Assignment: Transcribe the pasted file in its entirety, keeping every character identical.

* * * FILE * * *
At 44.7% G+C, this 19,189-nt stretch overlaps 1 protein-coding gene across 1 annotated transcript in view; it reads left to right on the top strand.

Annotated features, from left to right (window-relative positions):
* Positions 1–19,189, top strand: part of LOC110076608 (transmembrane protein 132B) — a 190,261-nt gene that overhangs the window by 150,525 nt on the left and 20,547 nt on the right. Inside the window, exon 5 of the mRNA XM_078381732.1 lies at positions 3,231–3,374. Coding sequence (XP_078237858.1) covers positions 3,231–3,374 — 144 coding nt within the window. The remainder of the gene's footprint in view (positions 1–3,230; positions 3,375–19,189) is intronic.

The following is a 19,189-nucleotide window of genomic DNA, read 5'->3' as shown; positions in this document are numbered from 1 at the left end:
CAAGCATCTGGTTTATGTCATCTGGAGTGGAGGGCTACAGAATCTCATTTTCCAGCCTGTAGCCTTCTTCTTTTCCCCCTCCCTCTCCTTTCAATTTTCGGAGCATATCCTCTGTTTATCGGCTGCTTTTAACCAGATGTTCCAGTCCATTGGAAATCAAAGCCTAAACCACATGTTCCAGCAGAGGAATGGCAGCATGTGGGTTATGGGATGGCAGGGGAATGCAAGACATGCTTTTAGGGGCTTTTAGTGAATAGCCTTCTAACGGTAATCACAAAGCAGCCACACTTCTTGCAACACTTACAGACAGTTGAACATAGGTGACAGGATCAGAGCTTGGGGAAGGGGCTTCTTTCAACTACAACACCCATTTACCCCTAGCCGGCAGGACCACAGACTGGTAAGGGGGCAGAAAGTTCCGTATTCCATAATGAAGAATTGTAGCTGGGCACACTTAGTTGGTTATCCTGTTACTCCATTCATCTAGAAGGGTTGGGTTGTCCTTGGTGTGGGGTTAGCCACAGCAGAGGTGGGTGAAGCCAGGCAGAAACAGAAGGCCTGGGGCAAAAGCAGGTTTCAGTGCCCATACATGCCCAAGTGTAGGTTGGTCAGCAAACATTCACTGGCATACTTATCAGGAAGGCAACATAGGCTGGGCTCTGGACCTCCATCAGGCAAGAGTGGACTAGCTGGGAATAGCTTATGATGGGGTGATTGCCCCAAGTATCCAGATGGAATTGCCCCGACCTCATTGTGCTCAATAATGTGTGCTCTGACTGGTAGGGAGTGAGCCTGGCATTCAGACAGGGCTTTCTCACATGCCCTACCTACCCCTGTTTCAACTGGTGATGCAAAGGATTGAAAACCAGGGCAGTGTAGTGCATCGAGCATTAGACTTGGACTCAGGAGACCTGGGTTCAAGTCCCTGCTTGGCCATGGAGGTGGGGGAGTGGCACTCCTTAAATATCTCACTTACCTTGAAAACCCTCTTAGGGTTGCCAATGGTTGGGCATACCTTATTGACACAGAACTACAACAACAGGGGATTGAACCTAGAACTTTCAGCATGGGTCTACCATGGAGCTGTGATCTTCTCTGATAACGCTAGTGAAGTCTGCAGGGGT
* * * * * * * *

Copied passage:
At 44.7% G+C, this 19,189-nt stretch overlaps 1 protein-coding gene across 1 annotated transcript in view; it reads left to right on the top strand.

Annotated features, from left to right (window-relative positions):
* Positions 1–19,189, top strand: part of LOC110076608 (transmembrane protein 132B) — a 190,261-nt gene that overhangs the window by 150,525 nt on the left and 20,547 nt on the right. Inside the window, exon 5 of the mRNA XM_078381732.1 lies at positions 3,231–3,374. Coding sequence (XP_078237858.1) covers positions 3,231–3,374 — 144 coding nt within the window. The remainder of the gene's footprint in view (positions 1–3,230; positions 3,375–19,189) is intronic.

The following is a 19,189-nucleotide window of genomic DNA, read 5'->3' as shown; positions in this document are numbered from 1 at the left end:
CAAGCATCTGGTTTATGTCATCTGGAGTGGAGGGCTACAGAATCTCATTTTCCAGCCTGTAGCCTTCTTCTTTTCCCCCTCCCTCTCCTTTCAATTTTCGGAGCATATCCTCTGTTTATCGGCTGCTTTTAACCAGATGTTCCAGTCCATTGGAAATCAAAGCCTAAACCACATGTTCCAGCAGAGGAATGGCAGCATGTGGGTTATGGGATGGCAGGGGAATGCAAGACATGCTTTTAGGGGCTTTTAGTGAATAGCCTTCTAACGGTAATCACAAAGCAGCCACACTTCTTGCAACACTTACAGACAGTTGAACATAGGTGACAGGATCAGAGCTTGGGGAAGGGGCTTCTTTCAACTACAACACCCATTTACCCCTAGCCGGCAGGACCACAGACTGGTAAGGGGGCAGAAAGTTCCGTATTCCATAATGAAGAATTGTAGCTGGGCACACTTAGTTGGTTATCCTGTTACTCCATTCATCTAGAAGGGTTGGGTTGTCCTTGGTGTGGGGTTAGCCACAGCAGAGGTGGGTGAAGCCAGGCAGAAACAGAAGGCCTGGGGCAAAAGCAGGTTTCAGTGCCCATACATGCCCAAGTGTAGGTTGGTCAGCAAACATTCACTGGCATACTTATCAGGAAGGCAACATAGGCTGGGCTCTGGACCTCCATCAGGCAAGAGTGGACTAGCTGGGAATAGCTTATGATGGGGTGATTGCCCCAAGTATCCAGATGGAATTGCCCCGACCTCATTGTGCTCAATAATGTGTGCTCTGACTGGTAGGGAGTGAGCCTGGCATTCAGACAGGGCTTTCTCACATGCCCTACCTACCCCTGTTTCAACTGGTGATGCAAAGGATTGAAAACCAGGGCAGTGTAGTGCATCGAGCATTAGACTTGGACTCAGGAGACCTGGGTTCAAGTCCCTGCTTGGCCATGGAGGTGGGGGAGTGGCACTCCTTAAATATCTCACTTACCTTGAAAACCCTCTTAGGGTTGCCAATGGTTGGGCATACCTTATTGACACAGAACTACAACAACAGGGGATTGAACCTAGAACTTTCAGCATGGGTCTACCATGGAGCTGTGATCTTCTCTGATAACGCTAGTGAAGTCTGCAGGGGT